The Gharyan tribe set free Sasi al-Ghani al-Tarhouni, who served in the army under deposed Libyan dictator Muammar Gaddafi.
The tribal leaders also publicly denounced the controversial Mufti of Tripoli, Sheikh Sadiq al-Ghariani.
The Gharyans are the latest Libyan tribe to pledge allegiance to General Haftar, in a sign that the UN-backed government in Tripoli is losing general support.
Many Libyan tribes reportedly support Haftar because of a popular animosity towards Ghariani, the Libyan Sheikh who backed the general’s Islamist militant enemies in Benghazi.
Haftar’s Libyan National Army (LNA) recently celebrated victory over Islamist fighters in Benghazi.
In shocking scenes, LNA fighters dug up the bodies of their dead enemies and paraded their corpses through town.
Libya’s President Fayez al-Serraj denounced the actions of the rival army in east Libya, saying that Libya must not return to a one-man dictatorship under Haftar.
“These acts do not represent our culture and religion and we will do everything in our power to put these criminals on trial and make an example of them,” Serraj said.
Many tribal leaders in Libya see the country’s Islamists – especially those fighting for Islamic State group – as a destabilising force that has contributed the most towards a total lack of security in the country.
Regional actors in the UAE, Russia and Egypt have also responded to the allegedly Turkish and Qatari-backed Islamist groups in Libya as a threat and “an unsettling development”.
The mufti of Libya once had to flee the UK for Turkey in 2014, via Qatar, after he was alleged to have helped direct an Islamist takeover of Tripoli from the UK.
Ghariani’s lawyers told The Guardian newspaper in 2014 that the mufti “called for unity in Libya” and stood against terrorism, violence and religious extremism.
Haftar met with representatives from the Warfalla – the largest tribe in Libya – on 11 March to discuss their allegiance to his fight for leadership of Libya.
Other tribes to have recently pledged their allegiance include the Mshait, Obeid, Fwakher and Drasa.
The tribe system
The Libyan tribal system has remained a strong part of Libyan culture – helping Gaddafi to cement his authoritarian rule through a series of alliances with the country’s tribal leaders.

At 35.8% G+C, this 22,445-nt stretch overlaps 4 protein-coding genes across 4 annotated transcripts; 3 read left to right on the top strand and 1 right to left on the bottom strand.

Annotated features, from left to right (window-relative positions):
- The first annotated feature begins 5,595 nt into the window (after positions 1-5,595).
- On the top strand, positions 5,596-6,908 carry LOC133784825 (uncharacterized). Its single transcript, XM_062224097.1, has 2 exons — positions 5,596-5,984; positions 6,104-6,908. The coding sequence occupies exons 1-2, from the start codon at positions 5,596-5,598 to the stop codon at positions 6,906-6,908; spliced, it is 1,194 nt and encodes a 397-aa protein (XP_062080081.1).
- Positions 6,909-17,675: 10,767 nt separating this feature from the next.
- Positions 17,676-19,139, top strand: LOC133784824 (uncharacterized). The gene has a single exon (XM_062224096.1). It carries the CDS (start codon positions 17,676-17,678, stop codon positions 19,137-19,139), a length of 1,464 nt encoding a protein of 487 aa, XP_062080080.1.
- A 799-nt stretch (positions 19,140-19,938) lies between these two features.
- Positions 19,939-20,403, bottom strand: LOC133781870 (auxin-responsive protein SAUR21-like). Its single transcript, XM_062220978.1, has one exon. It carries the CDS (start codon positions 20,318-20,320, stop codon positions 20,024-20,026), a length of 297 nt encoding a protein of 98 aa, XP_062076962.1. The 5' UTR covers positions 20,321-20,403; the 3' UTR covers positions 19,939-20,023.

The Libyan historian, Faraj Abdulaziz Najam, claimed in 2011 there were 140 influential tribes and clans in Libya, adding that only thirty tribes were of great political influence.
Gaddafi would offer a ‘carrot and stick’ approach to these alliances – lavishly rewarding the leaders of tribes that supported him and castigating the leaders of tribes that didn’t.
This tribal system effectively collapsed after the Arab Spring, leading to the Libyan civil war in February 2011 after the regime’s security forces brutally suppressed a series of protests.
This suppression, coupled with foreign intervention, led to an armed rebellion where the police and army were quickly overpowered by a number of armed militias.
Former US President Barack Obama famously called the Libya intervention a “shit show” in private.
“When I go back and I ask myself what went wrong, there’s room for criticism, because I had more faith in the Europeans, given Libya’s proximity, being invested in the follow-up,” Obama told The Atlantic magazine in an interview.
The Gaddafi regime responded to the uprising with brutal tactics, including mass rape, torture and the arbitrary detention of tens of thousands of political prisoners.
Since Gaddafi’s gruesome demise at a roadside in October 2011, the central government in Tipoli has failed to maintain national security.
This has led to a long and brutal civil war involving Islamic State fighters, General Haftar’s Libyan National Army (LNA) and a myriad other militias that has continued to this day.
After Gaddafi’s death, the mufti of Tripoli announced that the former dictator had been an “infidel” unworthy of a funeral.